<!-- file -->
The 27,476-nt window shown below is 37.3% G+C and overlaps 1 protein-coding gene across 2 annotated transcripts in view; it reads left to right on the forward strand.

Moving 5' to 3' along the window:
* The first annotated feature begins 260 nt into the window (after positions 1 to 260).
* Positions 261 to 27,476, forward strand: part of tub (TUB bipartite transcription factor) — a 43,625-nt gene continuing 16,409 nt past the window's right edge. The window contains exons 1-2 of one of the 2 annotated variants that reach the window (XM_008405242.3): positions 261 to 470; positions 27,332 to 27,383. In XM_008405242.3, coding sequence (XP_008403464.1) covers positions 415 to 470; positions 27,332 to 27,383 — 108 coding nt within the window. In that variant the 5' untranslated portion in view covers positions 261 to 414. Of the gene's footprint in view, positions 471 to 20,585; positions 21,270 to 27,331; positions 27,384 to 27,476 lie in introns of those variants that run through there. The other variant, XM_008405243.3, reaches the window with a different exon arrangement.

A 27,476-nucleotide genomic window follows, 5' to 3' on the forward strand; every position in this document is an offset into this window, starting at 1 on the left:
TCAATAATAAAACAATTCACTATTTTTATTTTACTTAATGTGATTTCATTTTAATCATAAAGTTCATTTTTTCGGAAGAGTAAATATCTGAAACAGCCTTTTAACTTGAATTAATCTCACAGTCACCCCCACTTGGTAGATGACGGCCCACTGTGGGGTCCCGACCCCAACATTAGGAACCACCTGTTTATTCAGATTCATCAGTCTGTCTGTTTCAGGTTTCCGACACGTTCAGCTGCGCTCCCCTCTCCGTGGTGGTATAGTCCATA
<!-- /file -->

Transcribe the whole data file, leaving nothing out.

The 27,476-nt window shown below is 37.3% G+C and overlaps 1 protein-coding gene across 2 annotated transcripts in view; it reads left to right on the forward strand.

Moving 5' to 3' along the window:
* The first annotated feature begins 260 nt into the window (after positions 1 to 260).
* Positions 261 to 27,476, forward strand: part of tub (TUB bipartite transcription factor) — a 43,625-nt gene continuing 16,409 nt past the window's right edge. The window contains exons 1-2 of one of the 2 annotated variants that reach the window (XM_008405242.3): positions 261 to 470; positions 27,332 to 27,383. In XM_008405242.3, coding sequence (XP_008403464.1) covers positions 415 to 470; positions 27,332 to 27,383 — 108 coding nt within the window. In that variant the 5' untranslated portion in view covers positions 261 to 414. Of the gene's footprint in view, positions 471 to 20,585; positions 21,270 to 27,331; positions 27,384 to 27,476 lie in introns of those variants that run through there. The other variant, XM_008405243.3, reaches the window with a different exon arrangement.

A 27,476-nucleotide genomic window follows, 5' to 3' on the forward strand; every position in this document is an offset into this window, starting at 1 on the left:
TCAATAATAAAACAATTCACTATTTTTATTTTACTTAATGTGATTTCATTTTAATCATAAAGTTCATTTTTTCGGAAGAGTAAATATCTGAAACAGCCTTTTAACTTGAATTAATCTCACAGTCACCCCCACTTGGTAGATGACGGCCCACTGTGGGGTCCCGACCCCAACATTAGGAACCACCTGTTTATTCAGATTCATCAGTCTGTCTGTTTCAGGTTTCCGACACGTTCAGCTGCGCTCCCCTCTCCGTGGTGGTATAGTCCATA